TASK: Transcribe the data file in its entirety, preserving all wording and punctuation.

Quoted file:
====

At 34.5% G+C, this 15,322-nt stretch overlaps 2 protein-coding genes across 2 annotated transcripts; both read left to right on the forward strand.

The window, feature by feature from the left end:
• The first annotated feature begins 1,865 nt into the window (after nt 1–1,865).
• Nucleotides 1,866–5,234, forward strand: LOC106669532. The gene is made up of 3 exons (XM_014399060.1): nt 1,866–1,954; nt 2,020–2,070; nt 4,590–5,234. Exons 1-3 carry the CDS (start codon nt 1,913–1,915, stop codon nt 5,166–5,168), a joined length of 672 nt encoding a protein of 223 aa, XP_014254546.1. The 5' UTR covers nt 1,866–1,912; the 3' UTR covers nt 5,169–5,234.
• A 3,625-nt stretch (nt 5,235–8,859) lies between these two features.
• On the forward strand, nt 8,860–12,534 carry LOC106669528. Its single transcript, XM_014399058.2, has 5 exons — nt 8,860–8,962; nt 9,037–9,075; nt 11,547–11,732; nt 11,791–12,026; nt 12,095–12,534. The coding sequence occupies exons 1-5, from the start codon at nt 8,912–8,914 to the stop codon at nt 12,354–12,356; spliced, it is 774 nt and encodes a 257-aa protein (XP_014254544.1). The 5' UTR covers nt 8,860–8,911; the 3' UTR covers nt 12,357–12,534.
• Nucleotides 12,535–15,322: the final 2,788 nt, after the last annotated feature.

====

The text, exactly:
At 34.5% G+C, this 15,322-nt stretch overlaps 2 protein-coding genes across 2 annotated transcripts; both read left to right on the forward strand.

The window, feature by feature from the left end:
• The first annotated feature begins 1,865 nt into the window (after nt 1–1,865).
• Nucleotides 1,866–5,234, forward strand: LOC106669532. The gene is made up of 3 exons (XM_014399060.1): nt 1,866–1,954; nt 2,020–2,070; nt 4,590–5,234. Exons 1-3 carry the CDS (start codon nt 1,913–1,915, stop codon nt 5,166–5,168), a joined length of 672 nt encoding a protein of 223 aa, XP_014254546.1. The 5' UTR covers nt 1,866–1,912; the 3' UTR covers nt 5,169–5,234.
• A 3,625-nt stretch (nt 5,235–8,859) lies between these two features.
• On the forward strand, nt 8,860–12,534 carry LOC106669528. Its single transcript, XM_014399058.2, has 5 exons — nt 8,860–8,962; nt 9,037–9,075; nt 11,547–11,732; nt 11,791–12,026; nt 12,095–12,534. The coding sequence occupies exons 1-5, from the start codon at nt 8,912–8,914 to the stop codon at nt 12,354–12,356; spliced, it is 774 nt and encodes a 257-aa protein (XP_014254544.1). The 5' UTR covers nt 8,860–8,911; the 3' UTR covers nt 12,357–12,534.
• Nucleotides 12,535–15,322: the final 2,788 nt, after the last annotated feature.